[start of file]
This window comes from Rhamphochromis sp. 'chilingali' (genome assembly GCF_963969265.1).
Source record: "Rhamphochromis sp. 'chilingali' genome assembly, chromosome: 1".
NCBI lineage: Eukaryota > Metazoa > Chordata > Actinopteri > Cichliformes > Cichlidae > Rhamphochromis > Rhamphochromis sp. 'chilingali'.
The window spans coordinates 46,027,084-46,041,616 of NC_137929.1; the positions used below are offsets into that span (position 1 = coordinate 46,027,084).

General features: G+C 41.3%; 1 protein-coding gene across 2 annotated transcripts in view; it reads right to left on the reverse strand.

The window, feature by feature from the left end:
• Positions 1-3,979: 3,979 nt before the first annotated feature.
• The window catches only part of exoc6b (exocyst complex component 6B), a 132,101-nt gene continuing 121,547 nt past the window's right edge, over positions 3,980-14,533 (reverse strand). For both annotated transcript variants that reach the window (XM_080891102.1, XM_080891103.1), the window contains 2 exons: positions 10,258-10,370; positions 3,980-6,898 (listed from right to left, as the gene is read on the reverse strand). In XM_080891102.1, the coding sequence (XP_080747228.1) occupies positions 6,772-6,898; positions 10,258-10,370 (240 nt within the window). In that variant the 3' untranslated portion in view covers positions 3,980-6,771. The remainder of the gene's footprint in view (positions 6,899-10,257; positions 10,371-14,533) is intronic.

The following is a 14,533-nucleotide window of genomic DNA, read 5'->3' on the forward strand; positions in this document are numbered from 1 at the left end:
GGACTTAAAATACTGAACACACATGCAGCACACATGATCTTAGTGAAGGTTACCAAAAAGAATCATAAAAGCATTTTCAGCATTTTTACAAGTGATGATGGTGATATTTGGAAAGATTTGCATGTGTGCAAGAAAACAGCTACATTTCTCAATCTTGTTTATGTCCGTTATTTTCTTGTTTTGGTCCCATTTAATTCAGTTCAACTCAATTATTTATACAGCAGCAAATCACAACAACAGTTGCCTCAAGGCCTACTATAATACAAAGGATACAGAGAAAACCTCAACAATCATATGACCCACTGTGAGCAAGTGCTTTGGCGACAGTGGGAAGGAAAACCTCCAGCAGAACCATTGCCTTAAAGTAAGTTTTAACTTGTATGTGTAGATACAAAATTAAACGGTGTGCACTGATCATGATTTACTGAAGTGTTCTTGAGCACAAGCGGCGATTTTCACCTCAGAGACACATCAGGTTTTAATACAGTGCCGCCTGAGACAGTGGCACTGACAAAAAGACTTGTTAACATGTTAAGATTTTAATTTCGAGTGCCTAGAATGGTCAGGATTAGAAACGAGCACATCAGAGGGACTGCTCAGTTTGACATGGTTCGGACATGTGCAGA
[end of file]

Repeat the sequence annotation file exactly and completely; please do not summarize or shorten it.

This window comes from Rhamphochromis sp. 'chilingali' (genome assembly GCF_963969265.1).
Source record: "Rhamphochromis sp. 'chilingali' genome assembly, chromosome: 1".
NCBI lineage: Eukaryota > Metazoa > Chordata > Actinopteri > Cichliformes > Cichlidae > Rhamphochromis > Rhamphochromis sp. 'chilingali'.
The window spans coordinates 46,027,084-46,041,616 of NC_137929.1; the positions used below are offsets into that span (position 1 = coordinate 46,027,084).

General features: G+C 41.3%; 1 protein-coding gene across 2 annotated transcripts in view; it reads right to left on the reverse strand.

The window, feature by feature from the left end:
• Positions 1-3,979: 3,979 nt before the first annotated feature.
• The window catches only part of exoc6b (exocyst complex component 6B), a 132,101-nt gene continuing 121,547 nt past the window's right edge, over positions 3,980-14,533 (reverse strand). For both annotated transcript variants that reach the window (XM_080891102.1, XM_080891103.1), the window contains 2 exons: positions 10,258-10,370; positions 3,980-6,898 (listed from right to left, as the gene is read on the reverse strand). In XM_080891102.1, the coding sequence (XP_080747228.1) occupies positions 6,772-6,898; positions 10,258-10,370 (240 nt within the window). In that variant the 3' untranslated portion in view covers positions 3,980-6,771. The remainder of the gene's footprint in view (positions 6,899-10,257; positions 10,371-14,533) is intronic.

The following is a 14,533-nucleotide window of genomic DNA, read 5'->3' on the forward strand; positions in this document are numbered from 1 at the left end:
GGACTTAAAATACTGAACACACATGCAGCACACATGATCTTAGTGAAGGTTACCAAAAAGAATCATAAAAGCATTTTCAGCATTTTTACAAGTGATGATGGTGATATTTGGAAAGATTTGCATGTGTGCAAGAAAACAGCTACATTTCTCAATCTTGTTTATGTCCGTTATTTTCTTGTTTTGGTCCCATTTAATTCAGTTCAACTCAATTATTTATACAGCAGCAAATCACAACAACAGTTGCCTCAAGGCCTACTATAATACAAAGGATACAGAGAAAACCTCAACAATCATATGACCCACTGTGAGCAAGTGCTTTGGCGACAGTGGGAAGGAAAACCTCCAGCAGAACCATTGCCTTAAAGTAAGTTTTAACTTGTATGTGTAGATACAAAATTAAACGGTGTGCACTGATCATGATTTACTGAAGTGTTCTTGAGCACAAGCGGCGATTTTCACCTCAGAGACACATCAGGTTTTAATACAGTGCCGCCTGAGACAGTGGCACTGACAAAAAGACTTGTTAACATGTTAAGATTTTAATTTCGAGTGCCTAGAATGGTCAGGATTAGAAACGAGCACATCAGAGGGACTGCTCAGTTTGACATGGTTCGGACATGTGCAGA